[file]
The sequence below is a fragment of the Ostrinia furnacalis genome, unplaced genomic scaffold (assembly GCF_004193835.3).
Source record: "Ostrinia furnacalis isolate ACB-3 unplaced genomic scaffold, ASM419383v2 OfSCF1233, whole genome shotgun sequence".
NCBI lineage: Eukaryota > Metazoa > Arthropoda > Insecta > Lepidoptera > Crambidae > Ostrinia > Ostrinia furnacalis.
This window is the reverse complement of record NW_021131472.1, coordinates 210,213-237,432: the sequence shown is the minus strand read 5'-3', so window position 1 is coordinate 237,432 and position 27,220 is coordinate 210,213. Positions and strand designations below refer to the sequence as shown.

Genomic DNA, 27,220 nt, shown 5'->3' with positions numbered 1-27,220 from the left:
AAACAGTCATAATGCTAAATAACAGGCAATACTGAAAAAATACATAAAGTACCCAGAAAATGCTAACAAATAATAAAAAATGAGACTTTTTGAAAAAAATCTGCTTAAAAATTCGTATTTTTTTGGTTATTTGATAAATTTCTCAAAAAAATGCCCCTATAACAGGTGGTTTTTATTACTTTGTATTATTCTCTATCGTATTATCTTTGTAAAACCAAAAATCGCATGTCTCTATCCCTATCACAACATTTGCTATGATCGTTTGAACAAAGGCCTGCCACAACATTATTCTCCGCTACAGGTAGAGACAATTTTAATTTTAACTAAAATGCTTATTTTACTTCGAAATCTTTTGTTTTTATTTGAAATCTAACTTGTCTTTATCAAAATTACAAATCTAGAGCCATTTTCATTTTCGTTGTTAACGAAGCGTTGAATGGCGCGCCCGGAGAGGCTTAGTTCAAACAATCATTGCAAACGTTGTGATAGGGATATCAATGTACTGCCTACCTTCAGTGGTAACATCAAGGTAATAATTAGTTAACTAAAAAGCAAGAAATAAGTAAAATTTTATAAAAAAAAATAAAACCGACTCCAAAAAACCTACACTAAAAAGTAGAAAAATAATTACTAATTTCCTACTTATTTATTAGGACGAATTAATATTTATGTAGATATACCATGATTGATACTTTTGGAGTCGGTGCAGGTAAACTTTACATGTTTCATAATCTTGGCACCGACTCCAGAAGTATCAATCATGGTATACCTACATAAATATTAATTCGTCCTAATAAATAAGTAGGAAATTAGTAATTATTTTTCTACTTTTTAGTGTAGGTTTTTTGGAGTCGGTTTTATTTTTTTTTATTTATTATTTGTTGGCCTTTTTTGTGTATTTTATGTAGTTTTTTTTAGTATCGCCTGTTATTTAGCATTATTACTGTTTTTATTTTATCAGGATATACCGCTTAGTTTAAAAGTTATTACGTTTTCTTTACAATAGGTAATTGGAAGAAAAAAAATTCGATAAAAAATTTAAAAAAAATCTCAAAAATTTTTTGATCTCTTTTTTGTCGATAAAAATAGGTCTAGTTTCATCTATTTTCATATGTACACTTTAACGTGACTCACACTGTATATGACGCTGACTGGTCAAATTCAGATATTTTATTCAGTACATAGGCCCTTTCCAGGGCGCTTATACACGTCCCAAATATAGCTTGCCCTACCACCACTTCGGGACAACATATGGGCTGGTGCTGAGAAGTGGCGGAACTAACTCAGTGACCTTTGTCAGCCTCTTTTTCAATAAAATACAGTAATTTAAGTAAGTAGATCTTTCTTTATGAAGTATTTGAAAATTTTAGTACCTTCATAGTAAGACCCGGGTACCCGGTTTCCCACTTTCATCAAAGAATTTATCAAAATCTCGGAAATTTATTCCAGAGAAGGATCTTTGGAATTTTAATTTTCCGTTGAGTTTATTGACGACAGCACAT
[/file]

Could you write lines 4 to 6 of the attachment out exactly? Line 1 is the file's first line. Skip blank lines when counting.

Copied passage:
This window is the reverse complement of record NW_021131472.1, coordinates 210,213-237,432: the sequence shown is the minus strand read 5'-3', so window position 1 is coordinate 237,432 and position 27,220 is coordinate 210,213. Positions and strand designations below refer to the sequence as shown.

Genomic DNA, 27,220 nt, shown 5'->3' with positions numbered 1-27,220 from the left:
AAACAGTCATAATGCTAAATAACAGGCAATACTGAAAAAATACATAAAGTACCCAGAAAATGCTAACAAATAATAAAAAATGAGACTTTTTGAAAAAAATCTGCTTAAAAATTCGTATTTTTTTGGTTATTTGATAAATTTCTCAAAAAAATGCCCCTATAACAGGTGGTTTTTATTACTTTGTATTATTCTCTATCGTATTATCTTTGTAAAACCAAAAATCGCATGTCTCTATCCCTATCACAACATTTGCTATGATCGTTTGAACAAAGGCCTGCCACAACATTATTCTCCGCTACAGGTAGAGACAATTTTAATTTTAACTAAAATGCTTATTTTACTTCGAAATCTTTTGTTTTTATTTGAAATCTAACTTGTCTTTATCAAAATTACAAATCTAGAGCCATTTTCATTTTCGTTGTTAACGAAGCGTTGAATGGCGCGCCCGGAGAGGCTTAGTTCAAACAATCATTGCAAACGTTGTGATAGGGATATCAATGTACTGCCTACCTTCAGTGGTAACATCAAGGTAATAATTAGTTAACTAAAAAGCAAGAAATAAGTAAAATTTTATAAAAAAAAATAAAACCGACTCCAAAAAACCTACACTAAAAAGTAGAAAAATAATTACTAATTTCCTACTTATTTATTAGGACGAATTAATATTTATGTAGATATACCATGATTGATACTTTTGGAGTCGGTGCAGGTAAACTTTACATGTTTCATAATCTTGGCACCGACTCCAGAAGTATCAATCATGGTATACCTACATAAATATTAATTCGTCCTAATAAATAAGTAGGAAATTAGTAATTATTTTTCTACTTTTTAGTGTAGGTTTTTTGGAGTCGGTTTTATTTTTTTTTATTTATTATTTGTTGGCCTTTTTTGTGTATTTTATGTAGTTTTTTTTAGTATCGCCTGTTATTTAGCATTATTACTGTTTTTATTTTATCAGGATATACCGCTTAGTTTAAAAGTTATTACGTTTTCTTTACAATAGGTAATTGGAAGAAAAAAAATTCGATAAAAAATTTAAAAAAAATCTCAAAAATTTTTTGATCTCTTTTTTGTCGATAAAAATAGGTCTAGTTTCATCTATTTTCATATGTACACTTTAACGTGACTCACACTGTATATGACGCTGACTGGTCAAATTCAGATATTTTATTCAGTACATAGGCCCTTTCCAGGGCGCTTATACACGTCCCAAATATAGCTTGCCCTACCACCACTTCGGGACAACATATGGGCTGGTGCTGAGAAGTGGCGGAACTAACTCAGTGACCTTTGTCAGCCTCTTTTTCAATAAAATACAGTAATTTAAGTAAGTAGATCTTTCTTTATGAAGTATTTGAAAATTTTAGTACCTTCATAGTAAGACCCGGGTACCCGGTTTCCCACTTTCATCAAAGAATTTATCAAAATCTCGGAAATTTATTCCAGAGAAGGATCTTTGGAATTTTAATTTTCCGTTGAGTTTATTGACGACAGCACAT